Wembley was designed by architects Foster + Partners and HOK Sport (now Populous) and with engineers Mott Stadium Consortium, who were a collection of three structural engineering consultants in the form of Mott MacDonald, Sinclair Knight Merz and Aurecon. The design of the building services was carried out by Mott MacDonald. The construction of the stadium was managed by Australian company Multiplex and funded by Sport England, WNSL (Wembley National Stadium Limited), the Football Association, the Department for Digital, Culture, Media and Sport and the London Development Agency. It is one of the most expensive stadia ever built at a cost of £798 million in 2007, and has the largest roof-covered seating capacity in the world. Nathaniel Lichfield and Partners was appointed to assist Wembley National Stadium Limited in preparing the scheme for a new stadium and to obtain planning and listed building permission for the development.
The all-seater stadium is a bowl design with a capacity of 90,000, protected from the elements by a sliding roof that does not completely enclose it. It can also be adapted as an athletic stadium by erecting a temporary platform over the lowest tier of seating. The stadium's signature feature is a circular section lattice arch of 7 m (23 ft) internal diameter with a 315 m (1,033 ft) span, erected some 22° off true, and rising to 133 m (436 ft). It supports all the weight of the north roof and 60% of the weight of the retractable roof on the southern side. The arch is the world's longest unsupported roof structure.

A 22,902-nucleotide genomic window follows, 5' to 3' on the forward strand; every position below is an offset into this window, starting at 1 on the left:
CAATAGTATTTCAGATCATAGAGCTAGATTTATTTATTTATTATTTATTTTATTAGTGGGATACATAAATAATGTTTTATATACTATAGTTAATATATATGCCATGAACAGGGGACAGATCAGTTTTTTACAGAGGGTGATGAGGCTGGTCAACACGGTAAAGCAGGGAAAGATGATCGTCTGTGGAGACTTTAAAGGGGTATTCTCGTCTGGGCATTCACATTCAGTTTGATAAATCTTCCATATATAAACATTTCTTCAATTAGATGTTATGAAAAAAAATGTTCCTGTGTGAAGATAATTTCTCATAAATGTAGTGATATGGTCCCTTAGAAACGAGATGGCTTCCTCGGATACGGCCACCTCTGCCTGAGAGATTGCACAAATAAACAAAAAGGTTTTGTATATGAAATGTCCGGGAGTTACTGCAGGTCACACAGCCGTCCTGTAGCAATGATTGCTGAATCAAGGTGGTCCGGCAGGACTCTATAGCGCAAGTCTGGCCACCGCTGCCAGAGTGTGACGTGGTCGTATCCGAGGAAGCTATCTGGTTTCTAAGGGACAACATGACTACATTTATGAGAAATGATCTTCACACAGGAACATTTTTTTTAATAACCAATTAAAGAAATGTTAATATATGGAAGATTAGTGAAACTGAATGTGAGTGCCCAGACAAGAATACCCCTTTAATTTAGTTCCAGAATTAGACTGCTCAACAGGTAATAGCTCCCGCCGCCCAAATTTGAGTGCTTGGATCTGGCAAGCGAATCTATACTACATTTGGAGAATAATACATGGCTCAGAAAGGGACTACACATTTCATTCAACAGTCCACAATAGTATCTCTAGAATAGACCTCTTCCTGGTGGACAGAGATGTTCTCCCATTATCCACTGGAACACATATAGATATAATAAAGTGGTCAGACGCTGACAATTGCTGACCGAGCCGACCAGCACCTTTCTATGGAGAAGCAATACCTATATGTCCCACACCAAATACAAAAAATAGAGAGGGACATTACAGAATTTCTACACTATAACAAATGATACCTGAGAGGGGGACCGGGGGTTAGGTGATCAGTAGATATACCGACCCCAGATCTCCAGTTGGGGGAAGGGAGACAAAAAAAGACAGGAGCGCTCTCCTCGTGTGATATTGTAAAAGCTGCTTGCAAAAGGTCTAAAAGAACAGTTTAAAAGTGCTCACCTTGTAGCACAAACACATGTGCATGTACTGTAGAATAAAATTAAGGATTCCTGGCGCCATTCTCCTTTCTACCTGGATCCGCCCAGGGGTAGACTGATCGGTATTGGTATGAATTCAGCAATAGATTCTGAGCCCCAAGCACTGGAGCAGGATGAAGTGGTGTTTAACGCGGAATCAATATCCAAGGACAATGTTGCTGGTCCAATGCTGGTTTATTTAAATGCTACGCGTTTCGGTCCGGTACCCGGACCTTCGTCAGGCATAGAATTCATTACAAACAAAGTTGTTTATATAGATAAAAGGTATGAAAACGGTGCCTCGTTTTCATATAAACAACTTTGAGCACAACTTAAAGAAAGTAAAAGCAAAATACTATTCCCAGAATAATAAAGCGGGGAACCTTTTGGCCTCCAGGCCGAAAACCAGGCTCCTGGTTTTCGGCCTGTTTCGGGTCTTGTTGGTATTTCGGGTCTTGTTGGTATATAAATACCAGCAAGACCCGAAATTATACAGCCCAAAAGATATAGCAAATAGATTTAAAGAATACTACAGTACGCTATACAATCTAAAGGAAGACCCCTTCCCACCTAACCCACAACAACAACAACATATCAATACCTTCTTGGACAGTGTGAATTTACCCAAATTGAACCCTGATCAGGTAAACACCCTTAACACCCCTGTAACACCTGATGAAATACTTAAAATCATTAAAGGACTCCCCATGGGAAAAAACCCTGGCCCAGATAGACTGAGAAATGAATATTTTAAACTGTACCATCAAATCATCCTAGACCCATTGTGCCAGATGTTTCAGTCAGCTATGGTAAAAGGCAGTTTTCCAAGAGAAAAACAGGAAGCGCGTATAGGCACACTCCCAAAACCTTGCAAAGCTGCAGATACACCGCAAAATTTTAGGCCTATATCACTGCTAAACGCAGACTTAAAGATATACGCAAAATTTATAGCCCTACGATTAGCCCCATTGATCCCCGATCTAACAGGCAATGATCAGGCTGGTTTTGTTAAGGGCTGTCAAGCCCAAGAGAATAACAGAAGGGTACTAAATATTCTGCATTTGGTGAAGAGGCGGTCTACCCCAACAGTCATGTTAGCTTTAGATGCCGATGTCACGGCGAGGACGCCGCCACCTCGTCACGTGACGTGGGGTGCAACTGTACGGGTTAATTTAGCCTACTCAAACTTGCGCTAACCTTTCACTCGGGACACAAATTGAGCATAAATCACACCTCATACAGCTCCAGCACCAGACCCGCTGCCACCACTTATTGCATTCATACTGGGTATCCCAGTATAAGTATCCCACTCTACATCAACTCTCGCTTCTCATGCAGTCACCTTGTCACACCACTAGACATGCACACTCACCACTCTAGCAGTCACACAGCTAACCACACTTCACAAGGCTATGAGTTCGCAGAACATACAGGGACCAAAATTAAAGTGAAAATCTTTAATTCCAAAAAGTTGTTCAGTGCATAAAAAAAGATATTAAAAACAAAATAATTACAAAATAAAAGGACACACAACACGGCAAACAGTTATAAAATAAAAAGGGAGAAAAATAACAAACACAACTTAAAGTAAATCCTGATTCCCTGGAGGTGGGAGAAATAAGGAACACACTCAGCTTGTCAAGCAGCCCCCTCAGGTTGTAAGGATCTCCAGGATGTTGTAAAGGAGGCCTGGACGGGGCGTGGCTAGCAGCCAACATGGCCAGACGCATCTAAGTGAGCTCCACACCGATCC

A "platform system" has been designed to convert the stadium for athletics use, but its use would decrease the stadium's capacity to approximately 60,000. No athletics events (track and field) have taken place at the stadium; the conversion for athletics use was a condition of part of the lottery funding the stadium received, but to convert it would take weeks of work and cost millions of pounds. Instead, with the awarding of the 2012 Summer Olympic Games to London in 2005, the London Olympic Stadium has been used for major athletics events since 2012.
The initial plan for the reconstruction of Wembley was for demolition to begin before Christmas 2000, and for the new stadium to be completed some time during 2003, but this work was delayed by a succession of financial and legal difficulties. In 2004, London Mayor Ken Livingstone and Brent Council also announced wider plans for the regeneration of Wembley, taking in the arena and the surrounding areas as well as the stadium, to be implemented over two or three decades. Demolition officially began on 30 September 2002, with the Twin Towers being dismantled in December 2002.
Delays to the construction project started as far back as 2003. In December 2003, the constructors of the arch, subcontractors Cleveland Bridge & Engineering Company of Darlington, warned Multiplex about rising costs. Cleveland Bridge withdrew from the project and replaced by Dutch firm Hollandia with all the attendant problems of starting over. 2004 also saw errors, most notably a fatal accident involving carpenter Patrick O'Sullivan for which construction firm PC Harrington Contractors were fined £150,000 in relation to breaches of health and safety laws.